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The tragedy of Adam Sandler is not that he keeps making juvenile, mean-spirited, painfully unfunny "comedies" through his Happy Madison production company. The tragedy is that he's an immensely talented actor who's either relegated to or wants to keep doing bottom of the barrel material. Even though my frustrations about Sandler continuously putting out material we know is way below his talents is palpable, it's hard to blame him for going back to the well that made him successful in the 90s, one that still makes him a hefty amount of cash.
Whenever he tried his hand at dramatic roles, it resulted in continuous failure at the box office. In a way, Sandler created a collective monster of staggeringly low IQs in his vast core audience. They're the ones who practically bankroll his terrible Happy Madison movies, but dare to stray from that awful formula for even a second, and he is persona non grata to his fans. The first great Sandler performance fans like to point out is of course Punch Drunk Love, where Sandler used his trademark caricature of a goofy loser with anger management issues in order to turn in a surprisingly tender and layered performance. However, I also dig his turns in underappreciated films like Spanglish, Funny People, and even Reign Over Me.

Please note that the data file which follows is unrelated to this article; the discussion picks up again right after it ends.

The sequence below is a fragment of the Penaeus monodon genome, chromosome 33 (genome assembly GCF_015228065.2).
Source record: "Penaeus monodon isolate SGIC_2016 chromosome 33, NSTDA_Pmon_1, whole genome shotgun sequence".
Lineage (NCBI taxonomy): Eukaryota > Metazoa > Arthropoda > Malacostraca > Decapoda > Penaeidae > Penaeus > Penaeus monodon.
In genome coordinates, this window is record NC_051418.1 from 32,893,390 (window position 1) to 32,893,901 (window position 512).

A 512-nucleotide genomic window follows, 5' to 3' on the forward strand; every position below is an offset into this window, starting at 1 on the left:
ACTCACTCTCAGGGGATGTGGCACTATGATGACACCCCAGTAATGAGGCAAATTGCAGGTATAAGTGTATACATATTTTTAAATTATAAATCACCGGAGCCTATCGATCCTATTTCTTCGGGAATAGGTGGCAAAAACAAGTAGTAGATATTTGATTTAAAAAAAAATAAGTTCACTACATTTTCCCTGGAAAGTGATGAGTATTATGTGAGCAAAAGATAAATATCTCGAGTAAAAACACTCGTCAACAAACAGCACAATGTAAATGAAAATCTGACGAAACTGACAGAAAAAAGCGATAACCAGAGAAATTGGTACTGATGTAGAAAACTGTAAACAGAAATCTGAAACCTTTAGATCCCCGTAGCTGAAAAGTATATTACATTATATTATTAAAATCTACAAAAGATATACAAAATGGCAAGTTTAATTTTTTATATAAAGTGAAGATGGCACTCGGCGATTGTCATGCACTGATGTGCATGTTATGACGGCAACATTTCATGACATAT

The Cobbler stands in an odd middle ground between Sandler's Happy Madison work and his more "legitimate" dramatic output, and that's what turns it into a fascinating failure. Yes, it's an atonal mess and somewhat of a train wreck, but it also takes chances with its already insane and insanely stupid premise, and that alone is worth at least a little bit of credit, if not a modicum of praise.